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TIMING IS EVERYTHING (some text hidden)
By Andy Enright
Introductionword count: 125
On the face of it, launching a luxury car line powered by 3.7-litre petrol engines just when a global financial crisis was kicking into full gear was never going to spell success. Inifiniti found itself decisively overtaken by events and, in this country at least, the marque has never really recovered from this external course of events. The G37, available as a saloon, coupe or convertible, has sold in tiny numbers as a result. It is, by most accepted definitions, a monumental flop. Behind the story of that failure, however, is a car that will actually make a great deal of sense as a used buy to a few people. Here's how to track down a genuine bargain when it comes to the four-door variant.
Modelsword count: 12
4dr saloon (3.7 petrol [S, GT, x S, S Premium, GT Premium])
Historyword count: 217
Our parochial view in the UK is that the Infiniti brand was magicked out of nothing by Nissan just in time to get savaged by the financial meltdown of 2008/09, but the bigger picture is one of a long track record of success. The G series, of which the G37 is but a modern take, has been sold in Japan since 1990, with the G37 that we received being the fourth generation of this line. Work began on this series four 'V36' car back in 2002, and it was launched in 2007 in Japan, being badged a Nissan Skyline. We got the car in summer 2009 in three guises; four-door saloon, two-door coupe and two-door convertible. It's the saloon we look at here. Sales were slow, not helped by the fact that Nissan wasn't interested in selling Infiniti models from existing Nissan showrooms, which meant a dealer network had to be built. With many customers finding credit hard to get and fuel prices skyrocketing, the idea of a 3.7-litre petrol car costing around £30,000 with no badge equity to rely on come resale time was one that never proved appealing. The G37 line soldiered on, with the addition of the all-wheel drive G37x S sports version in 2012, coinciding with a mild facelift for G Series cars.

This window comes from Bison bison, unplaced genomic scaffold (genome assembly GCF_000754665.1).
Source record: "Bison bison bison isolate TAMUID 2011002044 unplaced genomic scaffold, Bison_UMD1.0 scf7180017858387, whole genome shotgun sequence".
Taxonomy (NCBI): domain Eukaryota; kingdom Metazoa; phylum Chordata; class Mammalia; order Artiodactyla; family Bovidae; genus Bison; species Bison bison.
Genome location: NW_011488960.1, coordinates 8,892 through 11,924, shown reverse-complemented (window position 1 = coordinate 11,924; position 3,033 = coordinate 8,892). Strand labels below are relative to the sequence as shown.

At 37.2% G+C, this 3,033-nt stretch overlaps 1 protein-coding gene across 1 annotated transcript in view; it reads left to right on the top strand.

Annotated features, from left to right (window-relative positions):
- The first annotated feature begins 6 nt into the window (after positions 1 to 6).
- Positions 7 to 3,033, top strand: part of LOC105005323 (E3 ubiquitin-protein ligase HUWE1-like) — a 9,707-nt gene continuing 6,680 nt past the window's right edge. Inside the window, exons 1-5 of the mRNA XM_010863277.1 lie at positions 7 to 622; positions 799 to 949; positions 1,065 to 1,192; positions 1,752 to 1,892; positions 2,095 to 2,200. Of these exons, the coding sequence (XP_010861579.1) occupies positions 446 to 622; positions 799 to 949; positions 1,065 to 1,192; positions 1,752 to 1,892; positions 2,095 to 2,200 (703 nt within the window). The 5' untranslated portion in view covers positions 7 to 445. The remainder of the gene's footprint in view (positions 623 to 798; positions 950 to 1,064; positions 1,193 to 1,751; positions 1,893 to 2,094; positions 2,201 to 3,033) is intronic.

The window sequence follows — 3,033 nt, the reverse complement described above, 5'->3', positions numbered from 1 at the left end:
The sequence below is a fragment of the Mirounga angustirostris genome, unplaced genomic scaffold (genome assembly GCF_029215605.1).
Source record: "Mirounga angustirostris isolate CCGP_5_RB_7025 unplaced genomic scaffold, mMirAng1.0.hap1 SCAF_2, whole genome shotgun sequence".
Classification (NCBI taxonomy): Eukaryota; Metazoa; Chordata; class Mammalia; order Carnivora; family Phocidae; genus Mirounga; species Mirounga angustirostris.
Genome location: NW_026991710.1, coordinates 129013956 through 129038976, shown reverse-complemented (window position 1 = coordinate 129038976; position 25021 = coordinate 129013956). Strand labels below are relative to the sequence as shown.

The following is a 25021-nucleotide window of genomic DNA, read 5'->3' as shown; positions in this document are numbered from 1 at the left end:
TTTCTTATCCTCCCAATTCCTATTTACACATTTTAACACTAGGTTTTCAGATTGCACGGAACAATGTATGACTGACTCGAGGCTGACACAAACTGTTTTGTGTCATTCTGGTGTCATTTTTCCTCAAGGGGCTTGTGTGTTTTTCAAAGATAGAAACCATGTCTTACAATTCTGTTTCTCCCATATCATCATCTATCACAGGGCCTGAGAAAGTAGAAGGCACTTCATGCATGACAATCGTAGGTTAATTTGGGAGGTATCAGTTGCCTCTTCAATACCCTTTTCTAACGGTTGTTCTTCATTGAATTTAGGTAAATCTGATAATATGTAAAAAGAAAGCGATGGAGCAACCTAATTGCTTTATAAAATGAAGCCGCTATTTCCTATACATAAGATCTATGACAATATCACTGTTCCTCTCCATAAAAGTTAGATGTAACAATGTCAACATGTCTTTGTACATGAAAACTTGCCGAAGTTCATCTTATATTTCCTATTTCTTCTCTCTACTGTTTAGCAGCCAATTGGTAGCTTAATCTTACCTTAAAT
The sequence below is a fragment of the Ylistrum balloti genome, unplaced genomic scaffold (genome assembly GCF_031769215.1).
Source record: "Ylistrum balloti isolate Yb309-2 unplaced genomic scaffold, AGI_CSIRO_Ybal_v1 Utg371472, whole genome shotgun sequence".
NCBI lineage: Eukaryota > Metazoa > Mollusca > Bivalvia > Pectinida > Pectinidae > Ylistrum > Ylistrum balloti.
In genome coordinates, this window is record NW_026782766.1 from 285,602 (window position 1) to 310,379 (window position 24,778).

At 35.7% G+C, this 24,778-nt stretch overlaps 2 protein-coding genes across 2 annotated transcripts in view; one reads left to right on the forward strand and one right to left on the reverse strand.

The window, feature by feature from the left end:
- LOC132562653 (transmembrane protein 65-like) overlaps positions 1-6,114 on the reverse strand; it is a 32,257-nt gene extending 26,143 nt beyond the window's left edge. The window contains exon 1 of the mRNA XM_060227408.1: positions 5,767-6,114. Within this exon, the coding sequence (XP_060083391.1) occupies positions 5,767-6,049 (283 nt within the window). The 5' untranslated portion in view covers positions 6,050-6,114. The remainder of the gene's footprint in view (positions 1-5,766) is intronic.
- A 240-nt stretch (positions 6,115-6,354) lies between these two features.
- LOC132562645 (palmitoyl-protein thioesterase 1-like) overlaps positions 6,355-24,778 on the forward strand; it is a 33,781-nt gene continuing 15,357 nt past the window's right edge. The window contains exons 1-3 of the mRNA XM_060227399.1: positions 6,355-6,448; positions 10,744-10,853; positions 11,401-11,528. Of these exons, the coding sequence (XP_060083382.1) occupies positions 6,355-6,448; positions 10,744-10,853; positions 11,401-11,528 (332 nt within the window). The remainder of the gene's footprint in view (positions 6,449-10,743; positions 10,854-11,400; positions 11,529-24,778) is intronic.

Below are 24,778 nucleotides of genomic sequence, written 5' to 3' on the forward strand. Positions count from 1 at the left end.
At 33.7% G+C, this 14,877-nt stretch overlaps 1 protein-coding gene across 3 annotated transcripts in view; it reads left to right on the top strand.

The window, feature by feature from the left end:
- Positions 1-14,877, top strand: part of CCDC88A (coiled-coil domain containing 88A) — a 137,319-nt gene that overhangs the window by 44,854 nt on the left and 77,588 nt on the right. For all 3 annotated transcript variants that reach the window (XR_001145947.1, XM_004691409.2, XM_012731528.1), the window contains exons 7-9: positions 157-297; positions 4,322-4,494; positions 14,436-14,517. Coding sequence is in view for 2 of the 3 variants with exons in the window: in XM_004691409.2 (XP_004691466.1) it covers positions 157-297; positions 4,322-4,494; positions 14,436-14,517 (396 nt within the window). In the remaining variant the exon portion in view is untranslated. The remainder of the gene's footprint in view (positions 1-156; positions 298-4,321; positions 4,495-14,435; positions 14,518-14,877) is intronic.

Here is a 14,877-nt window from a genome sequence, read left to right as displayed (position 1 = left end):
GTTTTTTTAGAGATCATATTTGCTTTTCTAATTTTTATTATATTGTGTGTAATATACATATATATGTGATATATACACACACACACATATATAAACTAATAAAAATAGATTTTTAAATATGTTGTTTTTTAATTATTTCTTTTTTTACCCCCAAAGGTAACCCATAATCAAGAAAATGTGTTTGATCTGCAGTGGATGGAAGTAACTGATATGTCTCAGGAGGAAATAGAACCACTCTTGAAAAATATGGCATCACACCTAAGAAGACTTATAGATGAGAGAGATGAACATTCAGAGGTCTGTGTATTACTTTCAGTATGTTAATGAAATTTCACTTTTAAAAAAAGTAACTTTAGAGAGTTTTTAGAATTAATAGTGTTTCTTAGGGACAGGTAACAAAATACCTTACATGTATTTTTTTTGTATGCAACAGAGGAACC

What You Getword count: 254
The saloon model features sleek, if somewhat generic, styling but it's the interior that's the big draw. Where you do want to be reminded of how much money you spent is inside. Sure enough, pull one of the lovely satin finish door handles and you'll enter a cabin that's beautifully built and looks very classy with touches like its oval analogue clock, though the use of some Nissan switchgear and a proliferation of buttons are amongst the reasons why its aesthetics are still a notch down from the priciest offerings in this sector. You can access many of the functions through standard-fit switches on a steering wheel that moves with the instruments, combining with the multi-adjustable leather seats to help you get really comfortable. At the back, the seats recline slightly for added comfort on longer trips and legroom is acceptable for this class of car, though it would help if it was easier to slide your feet under the seats in front. The 450-litre boot isn't one of the largest in the class but it's significantly bigger than you'd get on a BMW 3 Series. Standard kit includes Bi-Xenon cornering headlights, speed-sensitive power steering, electric front seats, parking sensors, a six-CD stereo, Bluetooth connectivity and 18" alloy wheels. Infiniti's much-praised information and entertainment platform, Connectiviti, is also available in this car. Safety features include stability control, six airbags and the option of an Intelligent Brake Assist system that first warns the driver, then brakes the car if it thinks a collision is imminent.
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Category: Luxury Saloons and Estates
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